Wednesday, September 25, 2013

This just in...

After the backlash from the recent banning of Invisible Man from the shelves of Randolph County high school libraries, the Board of Education has voted to return the book to the shelves. The members voted 6-1 to make the novel available in school libraries once again, and board member Matthew Lambeth said he thought he "came to a conclusion too quickly". It's exciting to know that with voices protesting loud enough, banned books may not always stay off the bookshelves for too long.

Gagging the Canadian Military

The Ottawa Citizen reports that the Canadian Forces is requesting that its wounded members sign a form prohibiting them from criticizing the military on social media. The request comes from the Joint Personnel Support Unit (JPSU), which oversees support centres across the country with the aim of helping wounded soldiers. Their policy is intended to provide education to its "members and personnel on what constitutes the appropriate and inappropriate use of social media and the possible ramifications for a CAF member" (Pugliese).

Critics contend that the policy stifles freedom of speech and may "intimidate those who were injured and prevent them from speaking out about ill treatment," and that while military personnel are not required to sign the form, "most would feel compelled to do so . . . [and] if they step out of line and make controversial comments about how they have been treated by the Canadian Forces, the signed form would be among the first items introduced at their court martial" (Pugliese).

In its defense, the JPSU argues that "inappropriate use of social media has serious ramifications for the Canadian Forces as it can erode public trust and 'destroy team cohesion'" (Pugliese).

One question here is whether there has already been an erosion of trust between the Canadian Forces and its members.

Tuesday, September 24, 2013

Silencing Dissent

Stephen Harper's government continues to come under fire for its measures that have silenced scientists on a number of important issues, not least of all the environmental impacts of projects such as the Alberta oil sands. A recent editorial in The New York Times is very critical of the restrictions on academic freedom in Canada, pointing out that:

Science is the gathering of hypotheses and the endless testing of them. It involves checking and double-checking, self-criticism and a willingness to overturn even fundamental assumptions if they prove to be wrong. But none of this can happen without open communication among scientists. This is more than an attack on academic freedom. It is an attempt to guarantee public ignorance.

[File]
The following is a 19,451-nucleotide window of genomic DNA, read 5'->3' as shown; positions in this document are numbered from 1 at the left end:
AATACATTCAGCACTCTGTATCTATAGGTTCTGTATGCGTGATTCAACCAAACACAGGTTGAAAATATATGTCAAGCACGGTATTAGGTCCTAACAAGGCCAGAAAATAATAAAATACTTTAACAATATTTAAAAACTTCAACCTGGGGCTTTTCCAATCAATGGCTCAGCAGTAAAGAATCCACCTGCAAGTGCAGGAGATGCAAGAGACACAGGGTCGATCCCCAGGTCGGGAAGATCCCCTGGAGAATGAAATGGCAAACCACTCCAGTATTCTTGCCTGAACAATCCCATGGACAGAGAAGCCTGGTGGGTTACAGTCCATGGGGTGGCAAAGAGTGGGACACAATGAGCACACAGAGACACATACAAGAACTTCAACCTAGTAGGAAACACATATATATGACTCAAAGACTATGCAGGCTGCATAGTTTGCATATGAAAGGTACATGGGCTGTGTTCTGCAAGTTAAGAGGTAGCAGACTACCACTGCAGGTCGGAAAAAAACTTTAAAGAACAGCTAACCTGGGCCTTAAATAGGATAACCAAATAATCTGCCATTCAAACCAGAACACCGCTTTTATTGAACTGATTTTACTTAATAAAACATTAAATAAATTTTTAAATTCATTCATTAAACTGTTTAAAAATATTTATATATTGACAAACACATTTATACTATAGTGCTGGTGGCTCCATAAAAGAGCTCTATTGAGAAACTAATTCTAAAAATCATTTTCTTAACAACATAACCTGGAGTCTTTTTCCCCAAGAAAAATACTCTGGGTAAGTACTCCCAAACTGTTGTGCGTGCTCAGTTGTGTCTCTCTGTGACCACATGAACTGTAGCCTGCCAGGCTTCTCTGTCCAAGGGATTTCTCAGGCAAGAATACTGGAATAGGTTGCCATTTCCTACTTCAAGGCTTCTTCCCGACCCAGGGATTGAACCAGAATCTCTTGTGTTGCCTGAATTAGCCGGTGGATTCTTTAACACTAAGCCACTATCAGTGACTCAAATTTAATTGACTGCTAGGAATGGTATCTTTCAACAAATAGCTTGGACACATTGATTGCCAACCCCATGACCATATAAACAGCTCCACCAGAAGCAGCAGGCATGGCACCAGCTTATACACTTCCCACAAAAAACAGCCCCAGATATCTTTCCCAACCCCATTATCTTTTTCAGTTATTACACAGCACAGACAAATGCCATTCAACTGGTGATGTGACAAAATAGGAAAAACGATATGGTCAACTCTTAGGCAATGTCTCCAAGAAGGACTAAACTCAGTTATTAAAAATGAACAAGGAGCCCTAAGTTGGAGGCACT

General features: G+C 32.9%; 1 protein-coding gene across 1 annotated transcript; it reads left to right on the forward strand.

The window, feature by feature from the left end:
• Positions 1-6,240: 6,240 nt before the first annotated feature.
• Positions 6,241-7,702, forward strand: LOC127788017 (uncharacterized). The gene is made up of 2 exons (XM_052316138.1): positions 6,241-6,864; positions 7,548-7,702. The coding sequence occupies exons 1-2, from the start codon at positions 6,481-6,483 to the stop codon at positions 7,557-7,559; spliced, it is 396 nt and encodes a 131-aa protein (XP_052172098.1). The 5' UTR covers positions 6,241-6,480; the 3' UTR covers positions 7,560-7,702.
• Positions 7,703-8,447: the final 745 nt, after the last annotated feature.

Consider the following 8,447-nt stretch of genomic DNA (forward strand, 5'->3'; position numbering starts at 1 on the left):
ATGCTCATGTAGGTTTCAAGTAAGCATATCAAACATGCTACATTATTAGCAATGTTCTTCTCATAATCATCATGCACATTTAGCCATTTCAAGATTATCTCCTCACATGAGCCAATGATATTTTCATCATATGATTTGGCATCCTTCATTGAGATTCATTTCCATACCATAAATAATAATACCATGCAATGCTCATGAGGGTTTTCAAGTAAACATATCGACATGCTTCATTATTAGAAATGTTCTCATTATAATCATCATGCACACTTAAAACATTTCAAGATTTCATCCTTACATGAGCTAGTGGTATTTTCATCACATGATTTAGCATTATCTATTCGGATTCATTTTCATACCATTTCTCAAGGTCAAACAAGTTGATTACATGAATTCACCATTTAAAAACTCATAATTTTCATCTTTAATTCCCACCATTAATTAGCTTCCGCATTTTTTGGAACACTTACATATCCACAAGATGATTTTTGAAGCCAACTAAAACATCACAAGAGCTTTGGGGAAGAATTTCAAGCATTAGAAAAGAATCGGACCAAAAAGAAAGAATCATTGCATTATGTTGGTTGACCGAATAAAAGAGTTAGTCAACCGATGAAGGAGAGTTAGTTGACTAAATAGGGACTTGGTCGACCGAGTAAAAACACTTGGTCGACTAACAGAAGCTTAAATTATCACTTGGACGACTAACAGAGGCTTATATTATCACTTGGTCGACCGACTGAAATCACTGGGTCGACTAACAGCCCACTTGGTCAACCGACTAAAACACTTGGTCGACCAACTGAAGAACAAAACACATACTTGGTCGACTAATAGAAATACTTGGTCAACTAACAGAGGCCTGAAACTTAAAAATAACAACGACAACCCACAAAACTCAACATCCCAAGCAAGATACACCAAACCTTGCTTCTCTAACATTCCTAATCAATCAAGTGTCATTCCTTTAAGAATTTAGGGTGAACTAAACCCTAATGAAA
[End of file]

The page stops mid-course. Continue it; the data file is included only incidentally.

As the article notes, scientists across Canada have organized public protests against the actions of the Harper government, but this is an issue that has implications for everyone whose work may conflict with government policy, and as such, it is an issue that is too important to ignore.

Practice of Banning Books Still Going Strong

Just in time for Banned Books Week in the United States, there have been attempts to both ban books from school libraries and remove them from reading lists. Recently, Ohio Board of Education President Debe Terhar has stated that she wants to have The Bluest Eye, written by Toni Morrison, removed from state guidelines for schools. This book was also targeted in Alabama at the end of August when Senator Bill Holtzclaw sought to have Morrison's novel removed from school reading lists. Additionally, he has offered support to have the book removed from school libraries. He describes the book as "completely objectionable, from language to the content".

Even more distressing is the recent ruling by the Randolph County board in North Carolina to ban the Invisible Man by Ralph Ellison from school libraries, not just from reading lists. Regarding the novel, board member Gary Mason said that he "didn't find any literary value".

Books are great avenues for creating discussion about important issues. Who, if anyone, should be able to tell you what you can and cannot read? Sound off in the comments.